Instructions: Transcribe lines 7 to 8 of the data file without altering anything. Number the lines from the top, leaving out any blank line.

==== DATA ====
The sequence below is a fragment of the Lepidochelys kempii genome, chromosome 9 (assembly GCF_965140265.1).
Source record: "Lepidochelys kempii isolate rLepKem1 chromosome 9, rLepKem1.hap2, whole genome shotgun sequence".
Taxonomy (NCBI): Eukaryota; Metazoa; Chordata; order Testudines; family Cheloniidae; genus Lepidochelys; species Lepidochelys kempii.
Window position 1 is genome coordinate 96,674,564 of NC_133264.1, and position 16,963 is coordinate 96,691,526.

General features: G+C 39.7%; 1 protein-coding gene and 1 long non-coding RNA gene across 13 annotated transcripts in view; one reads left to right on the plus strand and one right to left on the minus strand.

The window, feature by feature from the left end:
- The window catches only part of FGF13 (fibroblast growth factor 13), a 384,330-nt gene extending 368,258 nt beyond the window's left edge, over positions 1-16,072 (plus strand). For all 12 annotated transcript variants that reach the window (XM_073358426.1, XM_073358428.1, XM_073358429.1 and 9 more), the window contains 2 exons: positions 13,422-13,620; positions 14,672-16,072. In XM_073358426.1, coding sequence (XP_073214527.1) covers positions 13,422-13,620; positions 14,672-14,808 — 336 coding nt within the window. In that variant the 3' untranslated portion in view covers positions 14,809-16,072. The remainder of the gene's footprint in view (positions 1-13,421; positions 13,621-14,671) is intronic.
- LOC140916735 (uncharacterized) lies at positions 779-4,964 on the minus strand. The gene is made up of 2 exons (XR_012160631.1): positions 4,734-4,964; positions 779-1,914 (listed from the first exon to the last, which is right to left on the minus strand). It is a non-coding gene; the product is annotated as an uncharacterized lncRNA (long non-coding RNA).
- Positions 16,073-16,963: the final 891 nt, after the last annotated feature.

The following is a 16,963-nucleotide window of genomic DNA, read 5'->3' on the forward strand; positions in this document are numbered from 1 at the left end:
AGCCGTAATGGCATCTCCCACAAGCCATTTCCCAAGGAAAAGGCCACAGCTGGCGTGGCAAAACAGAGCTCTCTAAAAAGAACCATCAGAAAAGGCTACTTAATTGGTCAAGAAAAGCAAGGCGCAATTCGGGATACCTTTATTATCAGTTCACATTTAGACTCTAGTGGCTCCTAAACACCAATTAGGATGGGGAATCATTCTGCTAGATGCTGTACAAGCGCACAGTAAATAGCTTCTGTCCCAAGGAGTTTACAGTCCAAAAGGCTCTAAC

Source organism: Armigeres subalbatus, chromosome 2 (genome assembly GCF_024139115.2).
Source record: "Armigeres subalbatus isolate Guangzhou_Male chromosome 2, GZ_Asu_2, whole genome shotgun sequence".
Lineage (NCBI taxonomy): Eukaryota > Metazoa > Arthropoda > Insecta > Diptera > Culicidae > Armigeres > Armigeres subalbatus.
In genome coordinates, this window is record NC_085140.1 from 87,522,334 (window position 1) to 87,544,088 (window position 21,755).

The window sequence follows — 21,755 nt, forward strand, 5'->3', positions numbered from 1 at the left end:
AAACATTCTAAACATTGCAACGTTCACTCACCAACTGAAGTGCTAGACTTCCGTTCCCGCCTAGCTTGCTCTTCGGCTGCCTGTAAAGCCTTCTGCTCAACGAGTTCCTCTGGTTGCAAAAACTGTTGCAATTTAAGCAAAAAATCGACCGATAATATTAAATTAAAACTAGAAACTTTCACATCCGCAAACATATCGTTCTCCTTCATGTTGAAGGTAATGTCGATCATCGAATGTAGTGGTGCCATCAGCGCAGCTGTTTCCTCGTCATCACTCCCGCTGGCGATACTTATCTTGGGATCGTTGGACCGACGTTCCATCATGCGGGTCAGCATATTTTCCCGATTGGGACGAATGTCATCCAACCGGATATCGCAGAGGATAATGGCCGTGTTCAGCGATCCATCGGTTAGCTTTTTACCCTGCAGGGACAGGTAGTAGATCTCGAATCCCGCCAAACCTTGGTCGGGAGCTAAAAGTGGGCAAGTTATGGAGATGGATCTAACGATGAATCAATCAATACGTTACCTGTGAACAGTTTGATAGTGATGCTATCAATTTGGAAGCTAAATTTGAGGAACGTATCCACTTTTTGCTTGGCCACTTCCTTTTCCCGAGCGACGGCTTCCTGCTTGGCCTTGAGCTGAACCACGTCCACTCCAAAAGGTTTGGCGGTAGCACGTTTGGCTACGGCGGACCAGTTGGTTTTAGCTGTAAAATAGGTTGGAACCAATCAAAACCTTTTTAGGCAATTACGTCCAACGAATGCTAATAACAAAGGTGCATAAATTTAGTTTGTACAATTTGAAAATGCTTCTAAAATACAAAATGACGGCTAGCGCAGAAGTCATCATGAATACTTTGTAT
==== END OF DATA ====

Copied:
- The window catches only part of FGF13 (fibroblast growth factor 13), a 384,330-nt gene extending 368,258 nt beyond the window's left edge, over positions 1-16,072 (plus strand). For all 12 annotated transcript variants that reach the window (XM_073358426.1, XM_073358428.1, XM_073358429.1 and 9 more), the window contains 2 exons: positions 13,422-13,620; positions 14,672-16,072. In XM_073358426.1, coding sequence (XP_073214527.1) covers positions 13,422-13,620; positions 14,672-14,808 — 336 coding nt within the window. In that variant the 3' untranslated portion in view covers positions 14,809-16,072. The remainder of the gene's footprint in view (positions 1-13,421; positions 13,621-14,671) is intronic.
- LOC140916735 (uncharacterized) lies at positions 779-4,964 on the minus strand. The gene is made up of 2 exons (XR_012160631.1): positions 4,734-4,964; positions 779-1,914 (listed from the first exon to the last, which is right to left on the minus strand). It is a non-coding gene; the product is annotated as an uncharacterized lncRNA (long non-coding RNA).